“Where the land is in good condition, we can drill our wheat directly into rape stubbles,” says Mr Baylis. “But where we have issues with soil condition we can drill after a pass with our Simba Solo SL. The Rapid also allows us to drill our rape in 50cm bands with liquid fertiliser either directly or following cultivation. And it’s every bit as effective drilling winter barley in September on the Wolds, winter wheat in October on the heavy ground where black-grass is problematic or spring barley or beans after autumn ploughing on either.
“As part of our decision to merge the Wold and heavy land businesses into a single management unit, we acquired another 8m Vaderstad Rapid to replace the outgoing cultivator drill that worked well on the Wolds but was unsuitable for the heavier ground. At the same time, we disposed of a large amount of surplus machinery and established a whole business replacement policy across our entire fleet to deliver a known annual machinery cost over the next 20 years.
“Like our two Claas Lexion combines, we now run the drills in tandem to maximise our working capacity, managing our cropping in roughly 120ha blocks. About two days of capacity for cultivation, a single day for drilling and combining, and half a day for spraying in each case, this means the least possible machinery movement and downtime. It also means we can get in and out with an operation across an entire crop block in a very small window for the timeliness which is more essential than ever these days.
“This rationalisation has given us running cost savings of more than 20 per cent over two years. Crucially too, while we’ve reduced our full-time arable staff from six to four, streamlining the operations in this way hasn’t put any more pressure on individual team members.
“The programme has had the ownership and involvement of our whole team and has actually given everyone involved extra time to step-up their training and personal development. Both our sprayer operators are now BASIS trained, for example, giving our agronomist two valuable extra pairs of eyes. We also all now profit from annual soil management training with specialist, Philip Wright.”
Alongside the operational and cultivation changes, the company’s heavy land rotation has seen significant change, mainly to combat inevitable black-grass problems. From a five year cycle of two wheats, oilseed rape, wheat and beans – all winter sown – it has been extended to winter barley as a better entry for OSR followed by winter wheat, then spring wheat and spring beans ahead of another first wheat over six years.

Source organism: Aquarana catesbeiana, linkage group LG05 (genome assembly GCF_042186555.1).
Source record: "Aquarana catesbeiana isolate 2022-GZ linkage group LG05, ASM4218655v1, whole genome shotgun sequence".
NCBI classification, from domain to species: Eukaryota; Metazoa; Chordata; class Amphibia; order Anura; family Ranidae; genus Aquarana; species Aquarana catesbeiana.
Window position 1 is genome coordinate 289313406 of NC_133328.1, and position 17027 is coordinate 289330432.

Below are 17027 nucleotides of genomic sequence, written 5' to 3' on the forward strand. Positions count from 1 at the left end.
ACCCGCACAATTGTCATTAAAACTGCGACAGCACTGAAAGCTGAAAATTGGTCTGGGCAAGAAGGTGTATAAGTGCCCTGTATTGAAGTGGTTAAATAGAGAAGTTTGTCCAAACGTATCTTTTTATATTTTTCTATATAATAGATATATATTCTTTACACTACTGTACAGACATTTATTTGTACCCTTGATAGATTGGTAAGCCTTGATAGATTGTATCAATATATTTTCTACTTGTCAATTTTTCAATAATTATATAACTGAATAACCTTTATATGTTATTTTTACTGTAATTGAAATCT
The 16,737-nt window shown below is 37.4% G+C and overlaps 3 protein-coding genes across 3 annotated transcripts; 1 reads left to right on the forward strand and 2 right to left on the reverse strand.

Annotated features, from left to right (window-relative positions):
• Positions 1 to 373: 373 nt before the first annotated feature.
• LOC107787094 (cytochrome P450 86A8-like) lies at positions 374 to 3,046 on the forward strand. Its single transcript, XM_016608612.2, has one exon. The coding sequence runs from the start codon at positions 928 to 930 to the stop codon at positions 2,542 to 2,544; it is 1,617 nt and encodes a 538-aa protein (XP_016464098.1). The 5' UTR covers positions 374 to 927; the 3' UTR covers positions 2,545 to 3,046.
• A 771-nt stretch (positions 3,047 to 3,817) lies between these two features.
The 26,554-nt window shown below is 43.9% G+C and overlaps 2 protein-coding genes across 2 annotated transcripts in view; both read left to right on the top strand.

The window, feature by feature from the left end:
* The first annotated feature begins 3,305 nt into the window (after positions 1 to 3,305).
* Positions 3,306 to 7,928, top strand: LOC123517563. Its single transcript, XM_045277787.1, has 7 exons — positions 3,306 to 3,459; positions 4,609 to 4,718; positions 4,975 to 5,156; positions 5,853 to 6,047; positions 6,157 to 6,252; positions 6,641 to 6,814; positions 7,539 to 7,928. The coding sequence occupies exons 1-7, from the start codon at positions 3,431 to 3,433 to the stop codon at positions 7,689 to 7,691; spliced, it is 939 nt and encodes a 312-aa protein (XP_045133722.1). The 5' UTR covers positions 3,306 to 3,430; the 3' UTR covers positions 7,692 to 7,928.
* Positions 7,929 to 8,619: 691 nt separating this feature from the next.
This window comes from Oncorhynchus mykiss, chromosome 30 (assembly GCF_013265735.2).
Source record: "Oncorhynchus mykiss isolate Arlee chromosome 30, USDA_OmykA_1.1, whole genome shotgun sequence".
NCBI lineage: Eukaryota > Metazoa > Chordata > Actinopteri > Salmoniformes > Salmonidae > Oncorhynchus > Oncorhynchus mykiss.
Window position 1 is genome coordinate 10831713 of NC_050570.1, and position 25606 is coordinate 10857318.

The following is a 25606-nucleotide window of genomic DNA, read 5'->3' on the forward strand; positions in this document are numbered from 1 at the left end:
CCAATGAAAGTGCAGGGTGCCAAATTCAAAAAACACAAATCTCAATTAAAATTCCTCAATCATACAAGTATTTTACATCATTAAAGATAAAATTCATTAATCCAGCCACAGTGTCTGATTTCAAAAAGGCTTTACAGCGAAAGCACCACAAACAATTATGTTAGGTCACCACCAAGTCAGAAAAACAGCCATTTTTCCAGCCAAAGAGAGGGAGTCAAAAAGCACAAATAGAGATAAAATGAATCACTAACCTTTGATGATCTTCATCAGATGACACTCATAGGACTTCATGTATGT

In line with Agrii’s Stow Longa model, two consecutive spring crops with the option to plough every five or six years, if necessary, and no wheat sown before October 20 forms the central defence against the weed. Any field coded ‘red’ in the team’s traffic light inspection programme is further taken out of the rotation for a fallow.
“We’ve learnt the hard way that zero tolerance is vital with black-grass,” says Mr Baylis. “Yes, it’s risky to sow late. But it’s even more risky to sow too early and suffer the yield depression and seed return. Our new regime gives us the capacity to drill all our heavy land wheat in three days and the flexibility to drill it in the best way for the conditions. And if we don’t get a decent window, we’ll hold off and drill spring wheat instead, making the most of the extra flexibility we have with farm-saved seed and mobile dressing.”
See also: Tramline drainage system diverts water to non-compacted soil
Concerted programmes of annual drainage and ditching renovation have also been important elements in the Lincolnshire team’s improvement efforts. As have variable rate sowing to SoilQuest conductivity scanned management zones on the Wolds, and better-informed variety choice and agronomy based on the iFarm trials the company hosts.
Cover and catch cropping have also been trialled in various forms over the past three to four years. A mixture of black oats and tillage radish is currently favoured. Even so, concerns over establishment timing and slug populations leave the team preferring to move ahead with caution and as specific opportunities arise – as they are now doing with direct drilling.
“No-till remains our eventual goal for the greatest soil health and operating efficiency. But we’ll be continuing to take our time, letting the land guide us in its adoption as we improve our soils’ drainage, carrying capacity, organic matter and overall resilience.
“The great progress we’ve made in the past few years means we’re very optimistic for the future. There may be plenty of risks out there we can’t fully control. But with the flexibility we’ve built into our business and the commitment and enthusiasm we have in our team, we are confident we can manage our farming to minimise them,” Mr Baylis says.